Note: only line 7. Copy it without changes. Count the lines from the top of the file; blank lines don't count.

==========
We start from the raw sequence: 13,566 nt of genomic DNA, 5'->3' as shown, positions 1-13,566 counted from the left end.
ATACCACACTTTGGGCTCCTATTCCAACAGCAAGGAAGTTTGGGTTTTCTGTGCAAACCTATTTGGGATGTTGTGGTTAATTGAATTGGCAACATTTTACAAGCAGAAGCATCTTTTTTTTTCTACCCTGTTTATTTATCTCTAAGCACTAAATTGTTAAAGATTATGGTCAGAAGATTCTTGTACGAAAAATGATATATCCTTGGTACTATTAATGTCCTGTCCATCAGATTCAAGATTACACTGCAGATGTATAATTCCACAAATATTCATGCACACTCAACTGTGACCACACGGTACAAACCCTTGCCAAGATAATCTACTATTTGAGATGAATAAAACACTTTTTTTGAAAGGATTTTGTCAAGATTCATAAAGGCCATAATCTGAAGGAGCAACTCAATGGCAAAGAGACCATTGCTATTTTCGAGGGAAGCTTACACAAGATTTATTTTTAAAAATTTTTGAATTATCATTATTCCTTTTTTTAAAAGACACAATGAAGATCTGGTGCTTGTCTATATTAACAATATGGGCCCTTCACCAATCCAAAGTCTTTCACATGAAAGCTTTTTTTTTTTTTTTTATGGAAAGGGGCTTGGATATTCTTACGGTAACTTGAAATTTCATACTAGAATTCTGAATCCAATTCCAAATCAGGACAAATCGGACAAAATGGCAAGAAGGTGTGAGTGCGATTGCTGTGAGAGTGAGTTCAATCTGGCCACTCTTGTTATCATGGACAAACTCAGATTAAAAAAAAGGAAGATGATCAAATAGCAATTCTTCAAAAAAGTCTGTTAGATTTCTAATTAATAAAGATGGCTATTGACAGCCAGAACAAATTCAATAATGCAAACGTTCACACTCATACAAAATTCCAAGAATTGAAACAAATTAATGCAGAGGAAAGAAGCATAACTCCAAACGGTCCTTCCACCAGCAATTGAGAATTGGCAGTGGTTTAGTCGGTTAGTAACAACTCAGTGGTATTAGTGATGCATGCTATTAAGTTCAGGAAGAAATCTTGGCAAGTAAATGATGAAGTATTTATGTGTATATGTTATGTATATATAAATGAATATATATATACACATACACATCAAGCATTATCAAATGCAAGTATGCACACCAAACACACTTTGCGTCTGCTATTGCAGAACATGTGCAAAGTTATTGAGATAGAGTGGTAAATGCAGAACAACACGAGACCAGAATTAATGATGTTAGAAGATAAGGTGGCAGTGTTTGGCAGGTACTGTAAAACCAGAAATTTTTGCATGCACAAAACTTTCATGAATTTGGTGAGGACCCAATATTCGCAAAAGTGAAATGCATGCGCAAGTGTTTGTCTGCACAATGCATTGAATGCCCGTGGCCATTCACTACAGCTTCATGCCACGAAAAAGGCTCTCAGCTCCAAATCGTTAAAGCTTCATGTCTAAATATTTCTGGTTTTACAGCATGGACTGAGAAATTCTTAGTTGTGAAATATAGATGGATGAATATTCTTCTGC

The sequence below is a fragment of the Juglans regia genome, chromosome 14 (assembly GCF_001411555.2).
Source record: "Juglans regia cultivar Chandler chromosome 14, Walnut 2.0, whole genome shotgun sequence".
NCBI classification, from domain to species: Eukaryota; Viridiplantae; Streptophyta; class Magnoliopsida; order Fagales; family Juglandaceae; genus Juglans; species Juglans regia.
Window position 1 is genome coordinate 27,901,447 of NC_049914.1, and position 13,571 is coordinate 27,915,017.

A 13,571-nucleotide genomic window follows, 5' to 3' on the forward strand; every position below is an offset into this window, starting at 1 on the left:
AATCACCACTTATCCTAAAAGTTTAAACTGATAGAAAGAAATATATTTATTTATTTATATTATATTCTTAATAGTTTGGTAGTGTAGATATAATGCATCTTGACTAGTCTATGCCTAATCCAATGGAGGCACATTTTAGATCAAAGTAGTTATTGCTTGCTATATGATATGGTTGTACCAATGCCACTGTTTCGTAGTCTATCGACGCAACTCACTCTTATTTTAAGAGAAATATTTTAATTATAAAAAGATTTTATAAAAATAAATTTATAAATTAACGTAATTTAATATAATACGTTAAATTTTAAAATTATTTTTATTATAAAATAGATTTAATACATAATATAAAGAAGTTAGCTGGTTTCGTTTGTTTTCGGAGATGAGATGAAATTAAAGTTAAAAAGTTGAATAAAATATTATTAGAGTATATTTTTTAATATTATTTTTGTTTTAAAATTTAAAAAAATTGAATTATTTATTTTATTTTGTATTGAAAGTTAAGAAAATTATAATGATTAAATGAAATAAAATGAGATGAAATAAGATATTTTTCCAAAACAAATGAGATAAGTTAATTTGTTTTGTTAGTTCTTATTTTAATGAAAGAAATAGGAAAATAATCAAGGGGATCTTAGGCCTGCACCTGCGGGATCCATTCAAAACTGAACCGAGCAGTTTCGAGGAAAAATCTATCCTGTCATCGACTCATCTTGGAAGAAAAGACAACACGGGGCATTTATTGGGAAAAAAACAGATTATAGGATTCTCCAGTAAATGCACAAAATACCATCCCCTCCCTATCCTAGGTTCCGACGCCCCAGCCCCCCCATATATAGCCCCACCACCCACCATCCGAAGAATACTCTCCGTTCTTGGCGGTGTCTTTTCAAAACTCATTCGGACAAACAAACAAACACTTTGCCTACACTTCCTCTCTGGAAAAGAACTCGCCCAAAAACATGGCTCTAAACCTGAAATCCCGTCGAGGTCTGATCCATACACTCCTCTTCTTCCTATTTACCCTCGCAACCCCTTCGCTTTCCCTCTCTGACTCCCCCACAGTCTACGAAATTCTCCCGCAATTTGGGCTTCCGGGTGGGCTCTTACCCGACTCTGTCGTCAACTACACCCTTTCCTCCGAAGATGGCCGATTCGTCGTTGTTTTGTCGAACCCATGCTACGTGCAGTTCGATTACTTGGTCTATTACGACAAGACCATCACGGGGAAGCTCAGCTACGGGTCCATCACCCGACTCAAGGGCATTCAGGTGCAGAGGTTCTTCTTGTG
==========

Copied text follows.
A 13,571-nucleotide genomic window follows, 5' to 3' on the forward strand; every position below is an offset into this window, starting at 1 on the left: